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Cotillion (Regency Romances) Paperback – October 1, 2007
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Young Kitty Charing stands to inherit a vast fortune from her irascible great-uncle Matthew--provided she marries one of her cousins. Kitty is not wholly adverse to the plan, if the right nephew proposes. Unfortunately, Kitty has set her heart on Jack Westruther, a confirmed rake, who seems to have no inclination to marry her anytime soon. In an effort to make Jack jealous, and to see a little more of the world than her isolated life on her great-uncle's estate has afforded her, Kitty devises a plan. She convinces yet another of her cousins, the honorable Freddy Standen, to pretend to be engaged to her. Her plan would bring her to London on a visit to Freddy's family and (hopefully) render the elusive Mr. Westruther madly jealous. Thus begins Cotillion, arguably the funniest, most charming of Georgette Heyer's many delightful Regency romances.
No sooner does Kitty arrive in London than she becomes embroiled in the romantic difficulties of several new acquaintances. Kitty's French cousin, Camille, a professional gambler, has won the heart of her new friend, Olivia--who also happens to be the object of Jack Westruther's dishonorable intentions. Meanwhile, Kitty's doltish cousin Lord Dolphinton has fallen in love with a merchant's daughter who's embattled with his mother and needs his help. Finally, there is Kitty herself, who begins to wonder if the dandified Freddy might not be the man for her after all. As in all of Georgette Heyer's books, Cotillion transcends genre--it is, quite simply, wonderful literature. Historically accurate down to the finest details of dress, deportment, and speech, Heyer was also a master at creating unforgettable, comic characters, and Kitty Charing and Freddy Standen stand out as one of her most charming romantic duos ever. --This text refers to an out of print or unavailable edition of this title.
From Library Journal
Miss Catherine Charing is in a difficult situation. Her irascible and eccentric guardian, Mr. Matthew Penicuik, will bestow his entire fortune on her only if she will marry one of his great-nephews, not a choice lot. The Rev. Hugh Rattney is a self-righteous prig; Capt. Claud Rattney is a well-known rake; Lord Dolphinton is none too bright and frightened to death of his Mama; the Honorable Frederick Standon is a useless fribble; and Kitty's hero, Capt. Jack Westruther, resisting Uncle Matthew's tyrannical ways, has refused to even show up. If Kitty does not accept one of them, she will be penniless and homeless. Driven to folly by these circumstances, she attempts to flee to London to find a position as a governess. Heyer's characterizations are at their sharpest as her people change and grow in unexpected directions. The book is a joy to listen to, as Phyllida Nash manages to keep the complicated cast of characters both separate and equal. Highly recommended for all public library collections where romance or the author's works are popular.ABarbara Rhodes, Northeast Texas Lib. Syst., Garland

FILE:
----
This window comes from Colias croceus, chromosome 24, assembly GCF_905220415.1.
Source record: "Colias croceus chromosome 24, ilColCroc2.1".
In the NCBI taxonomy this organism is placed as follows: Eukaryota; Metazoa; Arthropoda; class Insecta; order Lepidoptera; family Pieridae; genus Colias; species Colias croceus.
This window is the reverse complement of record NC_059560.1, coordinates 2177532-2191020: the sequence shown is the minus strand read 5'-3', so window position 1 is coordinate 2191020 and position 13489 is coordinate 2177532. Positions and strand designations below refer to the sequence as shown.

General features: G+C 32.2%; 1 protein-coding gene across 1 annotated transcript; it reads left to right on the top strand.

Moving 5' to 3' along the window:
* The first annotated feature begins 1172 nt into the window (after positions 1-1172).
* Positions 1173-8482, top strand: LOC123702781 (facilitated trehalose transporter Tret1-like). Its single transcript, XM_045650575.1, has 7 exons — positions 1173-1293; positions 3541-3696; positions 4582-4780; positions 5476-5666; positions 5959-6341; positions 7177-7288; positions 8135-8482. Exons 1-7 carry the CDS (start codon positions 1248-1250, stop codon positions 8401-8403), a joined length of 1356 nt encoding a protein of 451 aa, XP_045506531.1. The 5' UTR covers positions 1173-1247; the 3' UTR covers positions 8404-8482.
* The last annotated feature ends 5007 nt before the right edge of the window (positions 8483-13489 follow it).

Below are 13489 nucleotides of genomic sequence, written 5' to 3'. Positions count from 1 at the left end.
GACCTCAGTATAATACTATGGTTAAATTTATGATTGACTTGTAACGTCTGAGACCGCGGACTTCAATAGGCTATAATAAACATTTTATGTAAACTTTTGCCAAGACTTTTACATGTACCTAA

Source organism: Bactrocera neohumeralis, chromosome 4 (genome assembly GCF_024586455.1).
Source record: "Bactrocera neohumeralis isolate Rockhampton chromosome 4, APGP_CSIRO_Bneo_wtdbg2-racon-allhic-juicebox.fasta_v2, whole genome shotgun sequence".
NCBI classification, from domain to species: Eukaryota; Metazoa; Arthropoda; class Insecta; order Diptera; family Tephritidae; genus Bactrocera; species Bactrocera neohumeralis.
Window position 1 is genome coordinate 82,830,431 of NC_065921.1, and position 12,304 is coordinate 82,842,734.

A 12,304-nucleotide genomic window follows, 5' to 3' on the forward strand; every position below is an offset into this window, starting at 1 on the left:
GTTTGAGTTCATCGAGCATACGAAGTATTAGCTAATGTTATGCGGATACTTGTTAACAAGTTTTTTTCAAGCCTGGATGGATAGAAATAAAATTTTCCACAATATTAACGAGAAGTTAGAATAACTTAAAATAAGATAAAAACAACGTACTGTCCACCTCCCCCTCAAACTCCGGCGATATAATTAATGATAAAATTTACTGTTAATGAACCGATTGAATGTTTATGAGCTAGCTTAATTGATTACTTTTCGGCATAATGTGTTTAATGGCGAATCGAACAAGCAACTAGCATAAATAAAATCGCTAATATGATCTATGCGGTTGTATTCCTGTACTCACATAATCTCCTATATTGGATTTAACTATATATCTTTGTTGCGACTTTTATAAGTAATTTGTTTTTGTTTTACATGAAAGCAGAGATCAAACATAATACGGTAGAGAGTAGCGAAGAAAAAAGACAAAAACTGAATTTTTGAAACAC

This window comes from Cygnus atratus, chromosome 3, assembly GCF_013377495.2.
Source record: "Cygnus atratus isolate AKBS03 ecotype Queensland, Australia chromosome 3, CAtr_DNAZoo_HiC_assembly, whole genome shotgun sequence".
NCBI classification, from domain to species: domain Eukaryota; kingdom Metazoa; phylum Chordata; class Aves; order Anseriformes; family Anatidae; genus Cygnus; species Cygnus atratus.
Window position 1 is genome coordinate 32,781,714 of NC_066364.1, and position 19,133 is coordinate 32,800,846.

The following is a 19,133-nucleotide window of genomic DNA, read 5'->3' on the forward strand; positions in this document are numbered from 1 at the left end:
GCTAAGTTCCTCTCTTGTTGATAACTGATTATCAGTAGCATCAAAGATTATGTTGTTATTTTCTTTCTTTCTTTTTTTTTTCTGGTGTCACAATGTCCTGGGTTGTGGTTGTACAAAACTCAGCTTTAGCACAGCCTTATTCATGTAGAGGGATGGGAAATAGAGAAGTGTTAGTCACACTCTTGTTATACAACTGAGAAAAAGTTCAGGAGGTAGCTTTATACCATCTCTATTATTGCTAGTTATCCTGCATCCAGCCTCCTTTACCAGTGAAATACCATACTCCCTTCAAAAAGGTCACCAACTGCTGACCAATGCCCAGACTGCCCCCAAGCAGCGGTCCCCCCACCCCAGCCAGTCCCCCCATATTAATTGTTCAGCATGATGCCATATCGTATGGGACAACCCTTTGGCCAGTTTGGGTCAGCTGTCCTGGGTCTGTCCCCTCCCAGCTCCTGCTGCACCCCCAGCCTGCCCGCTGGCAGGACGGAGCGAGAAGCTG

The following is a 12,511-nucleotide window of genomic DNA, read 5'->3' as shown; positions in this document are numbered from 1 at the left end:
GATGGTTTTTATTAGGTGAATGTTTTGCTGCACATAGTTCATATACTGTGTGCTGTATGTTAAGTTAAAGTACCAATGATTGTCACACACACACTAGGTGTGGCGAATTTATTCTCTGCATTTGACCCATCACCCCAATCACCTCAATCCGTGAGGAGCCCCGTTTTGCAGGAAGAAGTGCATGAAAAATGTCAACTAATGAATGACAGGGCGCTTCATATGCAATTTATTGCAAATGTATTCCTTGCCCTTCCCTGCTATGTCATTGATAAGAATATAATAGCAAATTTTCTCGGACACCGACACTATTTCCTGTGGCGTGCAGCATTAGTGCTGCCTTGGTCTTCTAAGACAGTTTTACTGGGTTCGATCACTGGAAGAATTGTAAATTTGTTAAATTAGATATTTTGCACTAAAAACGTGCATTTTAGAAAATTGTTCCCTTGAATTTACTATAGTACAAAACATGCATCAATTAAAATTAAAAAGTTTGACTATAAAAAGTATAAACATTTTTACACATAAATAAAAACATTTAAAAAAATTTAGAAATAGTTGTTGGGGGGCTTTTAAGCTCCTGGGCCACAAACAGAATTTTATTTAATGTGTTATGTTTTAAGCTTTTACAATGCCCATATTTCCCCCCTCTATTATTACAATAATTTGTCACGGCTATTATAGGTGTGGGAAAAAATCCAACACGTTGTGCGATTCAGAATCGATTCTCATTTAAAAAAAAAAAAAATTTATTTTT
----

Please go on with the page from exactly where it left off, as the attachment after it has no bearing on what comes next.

Copyright 2001 Reed Business Information, Inc. --This text refers to an out of print or unavailable edition of this title.
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Top Customer Reviews
If you have never read this book, prepare for a treat.
As usual, the author does a super job on the language and manners of the time. It's a funny and sweet story with a very satisfying ending, although it takes our Kitty a long time to overcome obstacles and achieve her desired end.
Very entertaining and well done.
It's expensive to buy, but your library network might have a copy. Once I started listening to it, I walked around with my walkman and earphones while doing dishes, laundry, walking the dog . . . I kept looking for things to do because I so wanted to keep listening.
I love all of her books on audio, but this is one of the very best.
I read it again, two months later and completely changed my mind. Freddie IS a great hero because of his sweetness of nature, self-awareness and the way that he rises to the occasion when it becomes necessary and saves the day in so many ways, but humbly. And as for the hero character, Jack Westruther, who you might expect to be that - he isn't; we hear of his rake lifestyle and it's offputting. However, Freddie's father makes a fascinating side-character with his sly wit and amusing turn of phrase; Lord Legerwood definitely adds a spice to the book and he's now my hero of it, alongside his son.
The period detail of Heyer's books is of course fantastic and this one is no different. What stands out for me in Cotillion is that Heyer is able to portray many different people, some of whom are simple or at least not particularly intelligent, with real veracity. Kitty's young and bighearted and is utterly convincing; Freddie isn't particularly intelligent but has a lot of common sense and worldly knowledge and he is convincing; Freddie's sister whose husband is away and is flexing her flirting muscles is convincing - all the characters we come across in Cotillion are different from each other (and from other Heyer characters) but work. No mean feat!
I recommend this book very much, and it definitely improves with subsequent reading.